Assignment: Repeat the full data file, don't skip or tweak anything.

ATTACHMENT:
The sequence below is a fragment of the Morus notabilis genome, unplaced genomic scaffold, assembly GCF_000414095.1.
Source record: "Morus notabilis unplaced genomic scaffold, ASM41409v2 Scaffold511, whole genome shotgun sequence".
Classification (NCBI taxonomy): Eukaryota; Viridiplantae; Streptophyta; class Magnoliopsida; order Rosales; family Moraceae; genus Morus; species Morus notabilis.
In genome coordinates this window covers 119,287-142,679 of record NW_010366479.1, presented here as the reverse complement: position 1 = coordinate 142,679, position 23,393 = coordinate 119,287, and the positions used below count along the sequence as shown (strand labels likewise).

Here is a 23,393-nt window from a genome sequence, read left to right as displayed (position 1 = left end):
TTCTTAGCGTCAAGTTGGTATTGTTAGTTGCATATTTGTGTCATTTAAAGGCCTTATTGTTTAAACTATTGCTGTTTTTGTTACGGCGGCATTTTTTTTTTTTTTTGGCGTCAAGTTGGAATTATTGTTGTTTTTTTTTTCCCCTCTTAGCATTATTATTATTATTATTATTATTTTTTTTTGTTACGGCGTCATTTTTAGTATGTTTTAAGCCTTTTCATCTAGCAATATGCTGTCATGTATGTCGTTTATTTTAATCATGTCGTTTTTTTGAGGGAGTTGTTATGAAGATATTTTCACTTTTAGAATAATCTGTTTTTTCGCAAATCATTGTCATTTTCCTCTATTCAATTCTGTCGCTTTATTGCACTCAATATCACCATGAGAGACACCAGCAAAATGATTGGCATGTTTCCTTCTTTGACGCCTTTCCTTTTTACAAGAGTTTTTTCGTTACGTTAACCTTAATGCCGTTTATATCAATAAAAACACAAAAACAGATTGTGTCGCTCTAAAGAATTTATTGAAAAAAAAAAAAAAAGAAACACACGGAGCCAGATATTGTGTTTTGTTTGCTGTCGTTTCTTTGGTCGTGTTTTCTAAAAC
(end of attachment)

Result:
The sequence below is a fragment of the Morus notabilis genome, unplaced genomic scaffold, assembly GCF_000414095.1.
Source record: "Morus notabilis unplaced genomic scaffold, ASM41409v2 Scaffold511, whole genome shotgun sequence".
Classification (NCBI taxonomy): Eukaryota; Viridiplantae; Streptophyta; class Magnoliopsida; order Rosales; family Moraceae; genus Morus; species Morus notabilis.
In genome coordinates this window covers 119,287-142,679 of record NW_010366479.1, presented here as the reverse complement: position 1 = coordinate 142,679, position 23,393 = coordinate 119,287, and the positions used below count along the sequence as shown (strand labels likewise).

Here is a 23,393-nt window from a genome sequence, read left to right as displayed (position 1 = left end):
TTCTTAGCGTCAAGTTGGTATTGTTAGTTGCATATTTGTGTCATTTAAAGGCCTTATTGTTTAAACTATTGCTGTTTTTGTTACGGCGGCATTTTTTTTTTTTTTTGGCGTCAAGTTGGAATTATTGTTGTTTTTTTTTTCCCCTCTTAGCATTATTATTATTATTATTATTATTTTTTTTTGTTACGGCGTCATTTTTAGTATGTTTTAAGCCTTTTCATCTAGCAATATGCTGTCATGTATGTCGTTTATTTTAATCATGTCGTTTTTTTGAGGGAGTTGTTATGAAGATATTTTCACTTTTAGAATAATCTGTTTTTTCGCAAATCATTGTCATTTTCCTCTATTCAATTCTGTCGCTTTATTGCACTCAATATCACCATGAGAGACACCAGCAAAATGATTGGCATGTTTCCTTCTTTGACGCCTTTCCTTTTTACAAGAGTTTTTTCGTTACGTTAACCTTAATGCCGTTTATATCAATAAAAACACAAAAACAGATTGTGTCGCTCTAAAGAATTTATTGAAAAAAAAAAAAAAAGAAACACACGGAGCCAGATATTGTGTTTTGTTTGCTGTCGTTTCTTTGGTCGTGTTTTCTAAAAC